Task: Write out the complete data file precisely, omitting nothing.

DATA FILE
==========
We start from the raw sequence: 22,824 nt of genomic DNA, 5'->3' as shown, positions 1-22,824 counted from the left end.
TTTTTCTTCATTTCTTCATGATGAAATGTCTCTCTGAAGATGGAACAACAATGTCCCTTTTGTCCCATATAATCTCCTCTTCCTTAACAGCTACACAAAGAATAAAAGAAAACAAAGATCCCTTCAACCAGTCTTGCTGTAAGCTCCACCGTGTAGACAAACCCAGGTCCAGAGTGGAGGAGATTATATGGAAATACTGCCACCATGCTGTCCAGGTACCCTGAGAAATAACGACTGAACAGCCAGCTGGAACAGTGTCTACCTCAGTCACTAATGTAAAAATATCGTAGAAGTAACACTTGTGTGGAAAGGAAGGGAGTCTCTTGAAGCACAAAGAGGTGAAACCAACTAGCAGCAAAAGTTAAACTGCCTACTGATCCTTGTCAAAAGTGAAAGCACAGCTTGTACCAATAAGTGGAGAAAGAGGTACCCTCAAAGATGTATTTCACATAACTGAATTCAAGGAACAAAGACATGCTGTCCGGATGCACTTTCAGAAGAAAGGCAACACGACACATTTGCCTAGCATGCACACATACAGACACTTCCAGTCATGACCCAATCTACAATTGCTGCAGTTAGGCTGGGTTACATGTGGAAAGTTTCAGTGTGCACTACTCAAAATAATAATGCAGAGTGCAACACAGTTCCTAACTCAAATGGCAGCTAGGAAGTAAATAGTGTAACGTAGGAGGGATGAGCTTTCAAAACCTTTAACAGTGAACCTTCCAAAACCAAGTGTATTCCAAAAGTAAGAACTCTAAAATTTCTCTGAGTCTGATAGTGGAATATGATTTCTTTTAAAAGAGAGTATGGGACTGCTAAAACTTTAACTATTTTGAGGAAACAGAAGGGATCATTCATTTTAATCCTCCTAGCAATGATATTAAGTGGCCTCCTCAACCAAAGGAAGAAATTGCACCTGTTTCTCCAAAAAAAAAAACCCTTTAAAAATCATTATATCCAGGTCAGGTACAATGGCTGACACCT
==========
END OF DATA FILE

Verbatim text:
We start from the raw sequence: 22,824 nt of genomic DNA, 5'->3' as shown, positions 1-22,824 counted from the left end.
TTTTTCTTCATTTCTTCATGATGAAATGTCTCTCTGAAGATGGAACAACAATGTCCCTTTTGTCCCATATAATCTCCTCTTCCTTAACAGCTACACAAAGAATAAAAGAAAACAAAGATCCCTTCAACCAGTCTTGCTGTAAGCTCCACCGTGTAGACAAACCCAGGTCCAGAGTGGAGGAGATTATATGGAAATACTGCCACCATGCTGTCCAGGTACCCTGAGAAATAACGACTGAACAGCCAGCTGGAACAGTGTCTACCTCAGTCACTAATGTAAAAATATCGTAGAAGTAACACTTGTGTGGAAAGGAAGGGAGTCTCTTGAAGCACAAAGAGGTGAAACCAACTAGCAGCAAAAGTTAAACTGCCTACTGATCCTTGTCAAAAGTGAAAGCACAGCTTGTACCAATAAGTGGAGAAAGAGGTACCCTCAAAGATGTATTTCACATAACTGAATTCAAGGAACAAAGACATGCTGTCCGGATGCACTTTCAGAAGAAAGGCAACACGACACATTTGCCTAGCATGCACACATACAGACACTTCCAGTCATGACCCAATCTACAATTGCTGCAGTTAGGCTGGGTTACATGTGGAAAGTTTCAGTGTGCACTACTCAAAATAATAATGCAGAGTGCAACACAGTTCCTAACTCAAATGGCAGCTAGGAAGTAAATAGTGTAACGTAGGAGGGATGAGCTTTCAAAACCTTTAACAGTGAACCTTCCAAAACCAAGTGTATTCCAAAAGTAAGAACTCTAAAATTTCTCTGAGTCTGATAGTGGAATATGATTTCTTTTAAAAGAGAGTATGGGACTGCTAAAACTTTAACTATTTTGAGGAAACAGAAGGGATCATTCATTTTAATCCTCCTAGCAATGATATTAAGTGGCCTCCTCAACCAAAGGAAGAAATTGCACCTGTTTCTCCAAAAAAAAAAACCCTTTAAAAATCATTATATCCAGGTCAGGTACAATGGCTGACACCT